Now the big question is...how can I use this new found knowledge to my advantage? Simple. First case is with Twitter. As someone who builds web apps now and then, I also like to get Twitter handles for those projects on occasion. Twitter doesn't allow you to sign up multiple accounts on the same email address (very similar to almost every single service out there which requires an email on sign-up) because usually that's the unique identifier in their records database. With this cool dot blindness knowledge, you can know sign up an infinite amount of accounts using just one Gmail account with varying numbers of dots. And as I breifly mentioned earlier, this can be applied to almost every single web service that requires an email and you would like to have multiple accounts for whatever reason.

Now the second way that I've found use for this, that also has some monetary value, is the new Red Robin Royalty Card promotion. If you get a loyalty (or royalty) card from them, you get a free appetizer within 15 days of registration, and a free burger on your birthday. All you need is an (unique) email! Well... needless to say. I may have found my way to several free appetizers and free burgers on consecutive months. You figure out how I did it. Should be easy if you've been paying attention.

tag:wesleyzhao.com,2013:Post/413744 2011-11-13T07:41:00Z 2013-10-08T16:50:52Z Wake on LAN (WOL) stopped working randomly [FIX]

Recently I set up a server on my dinsasoar home computer that nobody used. I loaded Nginx onto it was able to successfully set up some secure SSH on it. I was pretty excited, and will definitely write a post about that later.

One of the things that I tried to do was set up Wake-on-LAN. This is a feature that lets you basically send a TCP packet to a computer (must be connected over ethernet because it targets IP and MAC address) and then it wakes up the computer from a shut-down state. 

So I ran into an issue that I eventually found a solution to. My WOL feature for my home nginx server wasn't working after it had just worked. I fiugred out why thanks to this post:


Apparently if you don't shut down the computer cleanly (e.g. you are forced to hold the power button) something gets fuxed up and doesn't work.

After I turned it back on, and shut it down cleanly. All was god.

WOL setup is pretty simple though to begin with.

tag:wesleyzhao.com,2013:Post/413747 2011-11-12T06:35:00Z 2013-10-08T16:50:52Z The more crowded the restaurant the better the food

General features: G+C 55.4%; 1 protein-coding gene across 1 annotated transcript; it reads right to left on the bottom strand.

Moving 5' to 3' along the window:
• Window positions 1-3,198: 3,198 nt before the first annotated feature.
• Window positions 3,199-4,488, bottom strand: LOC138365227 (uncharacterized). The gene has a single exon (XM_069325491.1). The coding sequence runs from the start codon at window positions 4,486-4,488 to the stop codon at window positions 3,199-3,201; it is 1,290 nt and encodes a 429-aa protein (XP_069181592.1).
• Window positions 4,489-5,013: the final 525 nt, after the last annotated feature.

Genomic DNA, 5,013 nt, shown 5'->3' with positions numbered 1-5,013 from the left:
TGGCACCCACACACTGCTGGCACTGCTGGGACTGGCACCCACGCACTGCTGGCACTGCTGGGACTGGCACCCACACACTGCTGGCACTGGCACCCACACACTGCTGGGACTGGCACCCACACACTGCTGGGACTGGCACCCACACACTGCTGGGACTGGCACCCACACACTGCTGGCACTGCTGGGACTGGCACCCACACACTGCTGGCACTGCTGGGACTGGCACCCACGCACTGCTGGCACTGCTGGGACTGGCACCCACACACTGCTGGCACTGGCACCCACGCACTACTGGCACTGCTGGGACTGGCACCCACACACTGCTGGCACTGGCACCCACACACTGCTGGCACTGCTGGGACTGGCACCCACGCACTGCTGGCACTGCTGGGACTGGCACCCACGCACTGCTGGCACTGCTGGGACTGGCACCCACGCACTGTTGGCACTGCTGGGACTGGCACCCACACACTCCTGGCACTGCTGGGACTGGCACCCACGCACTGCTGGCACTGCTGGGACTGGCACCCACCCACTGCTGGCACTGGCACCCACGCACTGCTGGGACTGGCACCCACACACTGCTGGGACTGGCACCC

Or at least you would think. Ajay and I got into that discussion today as we were trying to decide which Taqueria to go to near my Dad's South San Francisco pad. We ended up choosing La Taqueria Menudo thanks to Yelp.

But as we were walking the streets we passed by several empty spots and a few more crowded places. We immediately casted off the empty spots as must-suck's and kept our eye open for places with a crowd. After a second though, I was a little hesitant about my logic. 

I started to recall experiences where a place was super-hyped, filled with lots of people, but I was a little dissappointed by the food. So I began to think to myself, how good of a predictor is crowdedness for the quality of food at a restaurant.

From my research (aka digging through memories of food experiences), I think that usually when I get a great meal the place is pretty packed. I've had experiences in spots where I've had to wait long lines and ended up with not-super-impressive food, but usually something made up for it like the story behind the place, the decor, or the location. The food, though, was never bad. I would just be dissappointed because I expected better.

However... on the other hand of that. I definitely can recall eating crappy food at empty places. Thinking to myself, "ah yeah that's a gem." But turns out it wouldn't be a gem... just a poorly maintained space. 

I think in general the following things are true (in general!):

- When you find yourself eating great food, you probably have a good amount of company.

- When you find yourself eating alone, the food is probably not going to be great and you need to find a friend.

tag:wesleyzhao.com,2013:Post/413750 2011-11-11T06:19:02Z 2013-10-08T16:50:52Z TIL What a Pump and Dump is

I was reading Hacker News a couple days back and saw this post from a guy that he was being pushed stock for a video company that was completely illegitimate. 

TL;DR the company claims that they will help stream HD videos to devices with slower internet connections (e.g. a mobile phone) by using their special software which reduces the size of a currently compressed video to around 10x less. And the guy who wrote the post, took one of their sample videos on their website and realized they just used simple encoding and slowed the frame rate of the video from normal 24/30 fps to about 6 fps...

So this guy was seeing the company, Raystream, have it's penny stock shoot up several fold and had no idea why. Well my friends... it turns out they have a name for that sort of thing: a pump and dump.

Admittedly I don't really have a great handle of exactly what it is and how it works, since everything I learned about a pump and dump I learned from watching the videos here, but here is what I've gathered.

Organizations with newsletters, or just random people, with lots of money and no morals, will spend millions of dollars working to publicize a stock thats worth a few cents. They will get sales people to make calls, post ads on financial newsletters, and basically pull all the stops so they can get a huge volume of this cheap (and completely worthless stock) sold and raise the prices.

Usually the price will spike up for about 3 days (that's usually the max it will last) sometimes from 2 cents to 2 dollars (for those who can't do math that's a 10,000% increase btw) and then come crashing down. It sucks for the people who got in late, but is hugely successful for those who got in early (the promoters and some other lucky few) and those who were able to by the few shorts available.